- In ICRA’s view, while the implementation of GST will further support demand for bigger trucks but the shift would be gradual. This is because many applications and industries find MCVs more viable vis-à-vis bigger trucks. Some of the notable sectors where MCVs are predominantly used include:
Exhibit 2: Sectors where MCVs are predominantly used:
- Perishable goods like Diary products, Fruits & Vegetables, Foods grains etc.
- Auto Components (Typically Ancillaries set-up their units either in the OEM’s vendor park or in the near-by areas, allowing OEMs to optimize their working capital requirements (i.e. Just in Time Concept)
- Courier & Re-location Services
- Building/Construction Material (16T vehicles are also used as tippers in Construction sector)
…. as fragmented nature of many industries would continue to favor medium sized trucks
Unlike developed economies, the manufacturing and retail sector in India still remains highly fragmented, which means that their transportation needs are better met by either smaller vehicles (i.e. LCVs) or at best MCVs (i.e. 7.5-12t). Further, many of the 16t trucks find application in construction sector as well. As industry demand is unlikely to change rapidly, we believe MCV Trucks will continue to find acceptance and their share in the overall industry may reduce only marginally.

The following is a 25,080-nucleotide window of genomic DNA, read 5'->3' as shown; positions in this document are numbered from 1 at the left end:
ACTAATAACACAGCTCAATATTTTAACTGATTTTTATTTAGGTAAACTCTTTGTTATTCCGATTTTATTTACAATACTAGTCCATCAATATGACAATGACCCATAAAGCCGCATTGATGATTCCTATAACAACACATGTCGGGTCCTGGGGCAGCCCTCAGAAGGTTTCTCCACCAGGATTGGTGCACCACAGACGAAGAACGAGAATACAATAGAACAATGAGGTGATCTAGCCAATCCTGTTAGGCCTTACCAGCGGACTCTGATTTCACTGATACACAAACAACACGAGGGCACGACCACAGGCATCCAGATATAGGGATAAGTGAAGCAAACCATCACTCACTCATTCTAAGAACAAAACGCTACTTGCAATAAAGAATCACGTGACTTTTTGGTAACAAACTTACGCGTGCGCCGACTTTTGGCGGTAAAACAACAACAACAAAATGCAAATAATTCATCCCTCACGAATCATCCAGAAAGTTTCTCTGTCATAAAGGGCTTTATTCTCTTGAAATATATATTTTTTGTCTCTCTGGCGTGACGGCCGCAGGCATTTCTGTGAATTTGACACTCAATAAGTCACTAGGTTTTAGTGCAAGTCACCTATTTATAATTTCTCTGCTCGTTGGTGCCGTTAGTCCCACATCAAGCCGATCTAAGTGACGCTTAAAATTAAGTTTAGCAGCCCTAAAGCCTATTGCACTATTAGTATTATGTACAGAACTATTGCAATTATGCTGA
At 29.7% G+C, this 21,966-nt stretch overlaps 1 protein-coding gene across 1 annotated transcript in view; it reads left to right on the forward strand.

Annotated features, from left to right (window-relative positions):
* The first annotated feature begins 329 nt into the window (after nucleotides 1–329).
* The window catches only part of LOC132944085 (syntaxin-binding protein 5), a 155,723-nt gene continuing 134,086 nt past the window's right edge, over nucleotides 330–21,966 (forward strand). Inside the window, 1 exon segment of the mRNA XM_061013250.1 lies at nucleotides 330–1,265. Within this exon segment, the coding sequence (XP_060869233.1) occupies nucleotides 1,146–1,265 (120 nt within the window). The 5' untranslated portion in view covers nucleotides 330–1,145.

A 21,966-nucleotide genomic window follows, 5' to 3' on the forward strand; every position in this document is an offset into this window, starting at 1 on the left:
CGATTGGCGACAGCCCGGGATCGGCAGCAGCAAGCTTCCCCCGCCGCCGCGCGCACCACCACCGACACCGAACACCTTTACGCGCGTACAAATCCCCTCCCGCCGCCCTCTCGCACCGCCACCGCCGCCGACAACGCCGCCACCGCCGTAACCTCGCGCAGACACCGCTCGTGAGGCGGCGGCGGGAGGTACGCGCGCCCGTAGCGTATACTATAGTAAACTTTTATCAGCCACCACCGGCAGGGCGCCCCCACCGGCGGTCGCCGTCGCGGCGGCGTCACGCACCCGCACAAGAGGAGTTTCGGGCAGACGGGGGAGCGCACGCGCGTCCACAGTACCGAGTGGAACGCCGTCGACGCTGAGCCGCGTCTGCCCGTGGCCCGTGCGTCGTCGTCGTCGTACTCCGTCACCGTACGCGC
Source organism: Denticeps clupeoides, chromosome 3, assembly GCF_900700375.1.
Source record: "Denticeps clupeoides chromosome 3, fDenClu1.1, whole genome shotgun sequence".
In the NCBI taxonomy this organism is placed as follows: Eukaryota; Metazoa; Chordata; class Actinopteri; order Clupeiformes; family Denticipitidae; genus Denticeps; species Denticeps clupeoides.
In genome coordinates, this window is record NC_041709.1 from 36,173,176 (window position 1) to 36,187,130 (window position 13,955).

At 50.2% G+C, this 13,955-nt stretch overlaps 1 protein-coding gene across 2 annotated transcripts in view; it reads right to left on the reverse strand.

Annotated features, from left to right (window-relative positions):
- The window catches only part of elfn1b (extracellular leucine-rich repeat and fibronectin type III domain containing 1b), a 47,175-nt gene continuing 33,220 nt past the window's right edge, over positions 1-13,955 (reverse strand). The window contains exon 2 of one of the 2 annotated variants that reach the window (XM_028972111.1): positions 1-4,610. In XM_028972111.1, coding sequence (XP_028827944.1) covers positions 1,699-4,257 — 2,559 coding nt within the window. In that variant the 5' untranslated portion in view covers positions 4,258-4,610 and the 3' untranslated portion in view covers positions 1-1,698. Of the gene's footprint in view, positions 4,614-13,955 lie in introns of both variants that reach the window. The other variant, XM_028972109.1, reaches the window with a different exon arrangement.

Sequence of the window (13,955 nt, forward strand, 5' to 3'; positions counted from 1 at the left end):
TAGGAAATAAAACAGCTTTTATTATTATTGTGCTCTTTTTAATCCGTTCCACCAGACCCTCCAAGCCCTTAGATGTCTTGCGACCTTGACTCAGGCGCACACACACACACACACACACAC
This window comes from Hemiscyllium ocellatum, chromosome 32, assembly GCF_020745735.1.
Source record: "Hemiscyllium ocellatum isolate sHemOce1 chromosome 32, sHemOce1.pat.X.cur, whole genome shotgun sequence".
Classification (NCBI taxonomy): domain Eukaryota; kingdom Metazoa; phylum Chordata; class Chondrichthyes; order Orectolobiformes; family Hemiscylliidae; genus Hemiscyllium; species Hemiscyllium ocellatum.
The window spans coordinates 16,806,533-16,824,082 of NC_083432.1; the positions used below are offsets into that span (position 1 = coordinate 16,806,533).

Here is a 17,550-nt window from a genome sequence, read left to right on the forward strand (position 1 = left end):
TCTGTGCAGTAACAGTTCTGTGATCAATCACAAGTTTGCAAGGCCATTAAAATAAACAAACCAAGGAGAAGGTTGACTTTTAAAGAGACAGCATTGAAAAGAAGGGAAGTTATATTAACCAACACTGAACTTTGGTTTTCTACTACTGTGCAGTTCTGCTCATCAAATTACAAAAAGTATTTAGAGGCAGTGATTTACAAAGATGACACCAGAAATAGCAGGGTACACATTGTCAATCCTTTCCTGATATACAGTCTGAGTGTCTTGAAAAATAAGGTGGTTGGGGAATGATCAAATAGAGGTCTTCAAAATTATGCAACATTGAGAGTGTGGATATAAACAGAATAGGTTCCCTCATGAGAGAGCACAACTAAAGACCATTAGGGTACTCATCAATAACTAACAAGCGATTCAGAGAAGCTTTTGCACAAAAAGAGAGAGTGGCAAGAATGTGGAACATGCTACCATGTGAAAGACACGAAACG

GST is yet to provide clarity on taxation for Excise Duty or VAT exempt manufacturing units
Over the years, some of the automobile OEMs have taken advantage of state-level incentive programs and have set-up manufacturing plants in locations like Haridwar, Pantnagar that offer exemption from paying Excise Duty for a period of ten years. In addition, some of the states also offered capital subsidy in form of VAT refund on sales carried out within states. Under the proposed GST regime, treatment of such exemptions is unclear at present. However, the industry expects that existing units would most likely continue to reap the benefits till such schemes expire. Among the key OEMs – Ashok Leyland (Pantnagar) and Hero Motocorp (Haridwar) currently avail exemption of Excise Duty, while many of OEMs with manufacturing units in Maharashtra, Gujarat and Rajasthan have VAT refund benefits.
Growth Drivers have turned supportive across segments…
Exhibit 3: ICRA’s Growth Estimates & Likely Drivers for FY 2017
|Commercial Vehicles||(2.8%)||11.5%||12.13%|| Pick-up in infra & mining sectors to support recovery in tippers
Pre-buying owing to implementation of BS-IV (by April 2017)
Replacement-led demand due to ban on old vehicles
Likely implementation of Scrappage Program
|Passenger Vehicles||3.9%||7.2%||8.5-9.5%|| Improving sentiment levels in urban market; Return of FTBs
Replacement demand due to ban on old diesel vehicles
Expectation of recovery in rural demand from H2 FY 2017
Favorable impact of Seventh Pay Commission
|Two Wheelers||7.9%||3.0%||4.6%|| Favorable impact of Seventh Pay Commission
Expectation of better demand from rural areas in H2 FY 2017
Primarily contingent on outlook on monsoon
Rabi harvest (March-16) was healthier than expected
Agri-Commodity prices have started inching upwards
Subsidy program in states like A.P., Telengana and M.P.